December 31, 2013
What is Phonological Awareness?
Phonological awareness is a more general level of awareness than phonemic awareness and includes not only awareness of phonemic structure of words but also awareness of the syllabic structure of words and rhyme.
Phonological awareness is the ability to hear sounds that make up words in spoken language. This includes recognizing words that rhyme, deciding whether words begin or end with the same sounds, understanding that sounds can be manipulated to create new words, and separating words into their individual sounds.
Phonological awareness is not the same as phonics. Phonics deals with the relationship between sounds and the letters that represent those sounds. Phonological awareness deals with the sounds in the words and not the letters.
What it feels like to me: A child’s perspective
When a child has a difficulty or frustration, they are usually unable to express what is causing this feeling. Instead they may say, “ I hate this!“ ,“It’s stupid!“, or they may avoid the task all together. Those few children who are able to express themselves often tell me:
- When you say change the /b/ sound in bat to /c/. I have no idea what you mean.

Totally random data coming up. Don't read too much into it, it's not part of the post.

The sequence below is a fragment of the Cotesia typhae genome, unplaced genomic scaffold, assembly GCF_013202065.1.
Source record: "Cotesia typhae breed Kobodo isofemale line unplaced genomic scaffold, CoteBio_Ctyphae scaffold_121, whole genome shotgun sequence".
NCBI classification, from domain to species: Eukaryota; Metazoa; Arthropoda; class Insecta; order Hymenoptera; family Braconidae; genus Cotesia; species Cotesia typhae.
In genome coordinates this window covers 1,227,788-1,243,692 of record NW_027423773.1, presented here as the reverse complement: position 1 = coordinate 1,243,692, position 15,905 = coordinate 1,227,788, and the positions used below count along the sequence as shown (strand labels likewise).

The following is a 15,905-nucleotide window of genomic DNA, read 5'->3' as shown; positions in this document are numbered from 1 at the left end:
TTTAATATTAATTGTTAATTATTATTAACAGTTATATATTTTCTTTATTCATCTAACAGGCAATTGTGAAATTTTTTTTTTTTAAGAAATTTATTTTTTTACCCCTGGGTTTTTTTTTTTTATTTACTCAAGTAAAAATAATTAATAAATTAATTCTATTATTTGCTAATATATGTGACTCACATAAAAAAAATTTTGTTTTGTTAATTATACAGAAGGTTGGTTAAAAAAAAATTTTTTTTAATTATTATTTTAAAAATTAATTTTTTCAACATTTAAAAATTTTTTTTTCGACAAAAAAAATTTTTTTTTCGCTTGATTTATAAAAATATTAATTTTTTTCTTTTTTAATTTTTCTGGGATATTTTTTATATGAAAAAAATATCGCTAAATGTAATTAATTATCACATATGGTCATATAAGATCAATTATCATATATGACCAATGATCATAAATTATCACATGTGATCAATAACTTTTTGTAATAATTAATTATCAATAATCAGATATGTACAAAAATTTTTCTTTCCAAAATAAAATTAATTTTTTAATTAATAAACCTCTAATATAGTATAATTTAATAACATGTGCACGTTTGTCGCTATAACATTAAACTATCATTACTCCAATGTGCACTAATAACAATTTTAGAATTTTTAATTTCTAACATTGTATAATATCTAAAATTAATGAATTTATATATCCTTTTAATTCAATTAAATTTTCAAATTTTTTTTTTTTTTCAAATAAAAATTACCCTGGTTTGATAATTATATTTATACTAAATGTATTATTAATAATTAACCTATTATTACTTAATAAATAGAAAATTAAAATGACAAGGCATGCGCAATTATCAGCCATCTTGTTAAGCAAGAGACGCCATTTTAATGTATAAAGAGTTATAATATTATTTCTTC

- I don’t know how many sounds are in my name.
- I don’t know the first sound in the word “pan”.
- When you give me the words “bat”, “cat”, “man”, I can’t tell which one doesn’t belong.
What I see at home: A parent’s perspective
Here are some clues for parents that a child may be having reading difficulties as a result of his or her phonological awareness:
- He doesn’t know that words like cat and bat rhyme.
- She doesn’t know how many sounds are in the word “pop”.
- He can’t tell me the first sound in his name.
- She can’t tell me the two sounds in “no”.
What I see in the classroom: A teacher’s perspective
Here are some clues for teachers that a child may be having reading difficulties as a result of his or her phonological awareness:
- He has difficulty substituting sounds in words.
- When I say, “The word is bun. Change /n/ to /g/. She doesn’t know the new word is bug.
- She can’t separate the sounds in a word, and is unable to count them.
- He is unable to identify individual sounds in a word.
- She is unable to blend sounds into a word. /c/-/a/-/t/ = “cat”.